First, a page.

Publication: Eurasia Daily Monitor Volume: 1 Issue: 128

On November 16, Russian border troops began the handover of sections of the Tajik-Afghan border to Tajikistan’s border guards. The handover is regulated by the intergovernmental agreements on Cooperation on Border Protection and On Procedures for the Transfer of Border Units and their Property, signed on October 16 during Russian President Vladimir Putin’s visit to Tajikistan. The transfer, due to be completed by mid-2006, will proceed sector-by-sector from east to west along the 1,400 kilometer border.

Tajikistan is due to take over the Ishkoshim, Khorug, and Kala-i Khum border sectors and the eponymous troop detachments by mid-December. In each of them, a checkpoint is scheduled to be opened this month for cross-border travel and trade with Afghanistan’s districts opposite. These three sectors make up the border’s Pamir stretch, which accounts for more than half of the total length of the Tajik-Afghan border. A 70 kilometer, relatively safe section of the Pamir border had been handed over by Russian to Tajik border troops two years ago as an experiment, which proved satisfactory.

The remaining border sectors and corresponding troop detachments, Moskva and Panj, are scheduled to pass from Russian into Tajik hands in late 2005 and by the summer of 2006, respectively.

The transfer process seems well planned and orderly. A Russian-Tajik Joint Commission for Border Handover, co-chaired by Maj.-Generals Valery Rubyanin and Nuralisho Nazarov, chiefs of staff respectively of Russian border troops in Tajikistan and of Tajik border guards, is overseeing the ongoing transfer in the three Pamir sectors. Russian border troops are handing all fixed and movable assets, including surveillance equipment, arms, and ammunition, to the Tajik border guards. Some Russian officers are staying on with Tajik units as advisors. Moreover, Russia’s Border Troop Service is retaining an Operational Group — in essence, a liaison and assistance mission — in Tajikistan for a transitional period.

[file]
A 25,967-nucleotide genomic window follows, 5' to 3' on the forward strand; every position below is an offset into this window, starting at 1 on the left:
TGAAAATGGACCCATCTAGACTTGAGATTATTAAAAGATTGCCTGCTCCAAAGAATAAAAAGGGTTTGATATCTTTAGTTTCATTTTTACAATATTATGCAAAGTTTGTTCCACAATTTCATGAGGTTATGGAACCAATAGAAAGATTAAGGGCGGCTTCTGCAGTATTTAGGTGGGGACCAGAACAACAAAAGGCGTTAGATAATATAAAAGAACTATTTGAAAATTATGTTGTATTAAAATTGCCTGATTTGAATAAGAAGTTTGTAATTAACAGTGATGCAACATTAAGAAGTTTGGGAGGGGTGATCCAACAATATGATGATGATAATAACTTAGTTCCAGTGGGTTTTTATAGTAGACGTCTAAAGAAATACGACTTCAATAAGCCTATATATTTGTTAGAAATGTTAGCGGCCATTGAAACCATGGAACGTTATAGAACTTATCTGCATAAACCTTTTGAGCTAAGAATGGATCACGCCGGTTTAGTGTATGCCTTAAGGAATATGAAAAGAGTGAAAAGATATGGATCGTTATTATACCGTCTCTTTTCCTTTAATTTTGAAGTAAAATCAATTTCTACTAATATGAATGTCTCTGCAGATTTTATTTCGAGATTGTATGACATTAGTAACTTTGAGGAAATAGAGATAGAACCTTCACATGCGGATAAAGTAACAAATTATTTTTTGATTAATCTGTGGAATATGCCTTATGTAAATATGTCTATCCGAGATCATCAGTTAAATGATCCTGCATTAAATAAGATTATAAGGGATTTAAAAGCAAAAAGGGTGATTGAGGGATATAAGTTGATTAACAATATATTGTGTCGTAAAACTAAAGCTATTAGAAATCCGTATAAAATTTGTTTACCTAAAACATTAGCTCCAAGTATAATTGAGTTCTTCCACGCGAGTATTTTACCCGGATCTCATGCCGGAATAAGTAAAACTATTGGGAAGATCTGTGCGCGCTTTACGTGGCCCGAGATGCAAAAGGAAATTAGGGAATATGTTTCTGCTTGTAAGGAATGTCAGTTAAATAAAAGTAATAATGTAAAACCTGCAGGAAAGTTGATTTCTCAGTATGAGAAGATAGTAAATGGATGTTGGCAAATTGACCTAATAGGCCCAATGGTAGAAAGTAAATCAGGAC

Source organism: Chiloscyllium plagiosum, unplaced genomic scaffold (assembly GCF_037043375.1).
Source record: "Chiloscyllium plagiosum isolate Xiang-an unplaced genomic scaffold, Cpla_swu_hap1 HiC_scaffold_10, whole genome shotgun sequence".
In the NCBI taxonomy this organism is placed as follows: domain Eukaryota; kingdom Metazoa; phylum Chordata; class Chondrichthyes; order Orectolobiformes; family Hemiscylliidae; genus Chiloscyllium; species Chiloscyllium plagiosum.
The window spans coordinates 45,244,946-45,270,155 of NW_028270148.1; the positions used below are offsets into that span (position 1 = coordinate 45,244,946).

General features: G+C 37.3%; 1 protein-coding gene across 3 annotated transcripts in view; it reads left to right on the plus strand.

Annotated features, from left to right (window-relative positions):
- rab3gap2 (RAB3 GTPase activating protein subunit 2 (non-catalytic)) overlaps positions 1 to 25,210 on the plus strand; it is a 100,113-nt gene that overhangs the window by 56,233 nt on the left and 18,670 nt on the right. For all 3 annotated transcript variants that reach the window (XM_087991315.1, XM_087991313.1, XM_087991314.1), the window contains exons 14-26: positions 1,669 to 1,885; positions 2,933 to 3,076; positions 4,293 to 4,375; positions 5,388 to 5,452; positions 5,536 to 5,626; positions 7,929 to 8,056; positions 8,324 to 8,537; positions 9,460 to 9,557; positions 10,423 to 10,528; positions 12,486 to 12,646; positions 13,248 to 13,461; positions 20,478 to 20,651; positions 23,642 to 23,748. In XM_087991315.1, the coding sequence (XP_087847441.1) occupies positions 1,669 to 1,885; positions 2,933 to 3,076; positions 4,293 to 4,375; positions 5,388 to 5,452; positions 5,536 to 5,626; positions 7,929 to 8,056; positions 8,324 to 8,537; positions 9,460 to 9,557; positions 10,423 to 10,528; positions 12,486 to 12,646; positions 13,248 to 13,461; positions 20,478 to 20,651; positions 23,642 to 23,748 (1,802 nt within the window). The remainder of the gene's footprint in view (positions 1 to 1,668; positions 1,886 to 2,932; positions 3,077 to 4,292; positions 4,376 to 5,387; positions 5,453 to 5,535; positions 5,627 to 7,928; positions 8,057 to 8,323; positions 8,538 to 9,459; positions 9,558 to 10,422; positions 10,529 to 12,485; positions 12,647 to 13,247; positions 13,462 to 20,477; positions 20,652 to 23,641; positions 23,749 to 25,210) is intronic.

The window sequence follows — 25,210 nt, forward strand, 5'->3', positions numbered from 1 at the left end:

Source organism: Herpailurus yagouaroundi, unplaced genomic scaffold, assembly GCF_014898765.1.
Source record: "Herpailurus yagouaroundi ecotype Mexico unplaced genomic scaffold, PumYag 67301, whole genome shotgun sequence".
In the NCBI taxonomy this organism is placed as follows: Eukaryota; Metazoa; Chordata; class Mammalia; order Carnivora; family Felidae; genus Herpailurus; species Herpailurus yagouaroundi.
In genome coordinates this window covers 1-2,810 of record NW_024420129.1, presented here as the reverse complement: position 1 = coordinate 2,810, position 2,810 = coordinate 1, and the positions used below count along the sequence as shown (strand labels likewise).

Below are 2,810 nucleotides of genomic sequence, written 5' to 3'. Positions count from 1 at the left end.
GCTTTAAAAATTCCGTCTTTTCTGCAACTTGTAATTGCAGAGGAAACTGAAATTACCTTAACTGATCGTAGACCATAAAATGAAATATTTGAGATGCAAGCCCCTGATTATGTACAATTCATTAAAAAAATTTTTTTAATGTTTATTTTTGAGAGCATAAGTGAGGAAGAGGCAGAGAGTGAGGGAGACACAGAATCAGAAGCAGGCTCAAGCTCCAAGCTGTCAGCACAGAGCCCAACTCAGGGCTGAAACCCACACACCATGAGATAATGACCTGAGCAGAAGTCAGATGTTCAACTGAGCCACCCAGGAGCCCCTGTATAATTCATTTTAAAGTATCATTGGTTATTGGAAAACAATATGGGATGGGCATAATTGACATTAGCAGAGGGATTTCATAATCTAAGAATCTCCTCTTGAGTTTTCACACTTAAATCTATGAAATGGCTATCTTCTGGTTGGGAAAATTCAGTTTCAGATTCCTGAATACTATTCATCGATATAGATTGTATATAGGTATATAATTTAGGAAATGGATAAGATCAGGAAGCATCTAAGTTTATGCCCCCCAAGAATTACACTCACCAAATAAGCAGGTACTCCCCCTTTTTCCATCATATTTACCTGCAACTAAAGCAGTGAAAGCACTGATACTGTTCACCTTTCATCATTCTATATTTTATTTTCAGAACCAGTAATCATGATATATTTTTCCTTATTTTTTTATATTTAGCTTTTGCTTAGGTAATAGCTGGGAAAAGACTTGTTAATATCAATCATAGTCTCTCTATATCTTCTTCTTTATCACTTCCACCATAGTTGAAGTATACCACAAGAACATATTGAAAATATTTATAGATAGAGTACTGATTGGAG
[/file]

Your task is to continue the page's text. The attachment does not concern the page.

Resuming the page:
The border detachments now being handed over consist largely of Tajik enlisted ranks that were serving mostly under Russian officers in the Russian-flagged border units. With the upper ranks mainly Russian and lower ranks overwhelmingly Tajik, those units are now being re-flagged Tajik, without dramatic changes in personnel, while some of their Tajik personnel are moving up to warrant officer and officer rank. Several units of Tajikistan’s Defense Ministry are being placed under the State Border Protection Committee’s command and deploying alongside the border guards.

The Deputy Head of Russia’s Border Troop Service, Lt.-General Alexander Manilov, is overseeing the start of the process on-site. In remarks quoted by Tajik media, Manilov is expressing confidence that Tajik border guards will generally be up to the task, assuming that the situation in northern Afghanistan remains stable. Indeed the Afghan districts opposite the Pamir border are under the control of Afghan Tajiks friendly toward Russia. By the same token, on the strength of that relationship, Afghan Tajik commanders profit massively from the cross-border drug trade, posing major challenges to the Russian border troops and, henceforth, their Tajik successors.

In what looks like a last-minute move to complicate the transfer, Russia’s Audit Chamber issued a report on November 9, claiming a shortfall of 263 million rubles (nearly $10 million) in Tajikistan’s financing of Russian border troops as of June 2004. Under bilateral agreements, Dushanbe was obligated to defray 50% of the operating costs of Russian border troops in Tajikistan. Russia’s Audit Chamber has officially referred the issue to the cabinet of ministers, Finance Ministry, Federal Security Service (which has the border troops under its jurisdiction), and both chambers of the Russian parliament for possible action. Some in Moscow blame General Andrei Nikolayev, former commander of Russia’s border troops and currently a presidential aide, for inspiring the decision to hand over the border protection to Tajikistan as a cost-cutting measure. (Itar-Tass, November 9; WPS Defense and Security, November 15).

Western assistance to Tajik border guards seems likely to materialize. On November 10, Lt.-General Lance Smith, deputy commander of the U.S. Central Command, held talks with Tajik State Border Protection Committee chiefs in Dushanbe and offered U.S. assistance. Several French warplanes, based at Dushanbe airport, are temporarily reconnoitering Afghan territory.

The incipient withdrawal of Russian border troops from Tajikistan leaves Armenia as the only post-Soviet country where Russian border troops are in charge of the border by agreement with the host government. Russian troops are stationed unlawfully on the Georgian side of the Abkhaz and Ossetian sectors of the Russia-Georgia border, against Georgia’s will.

(Interfax, Khovar, Asia-Plus, Avesta, Tajik Television First Channel, November 10-15; see EDM, October 19).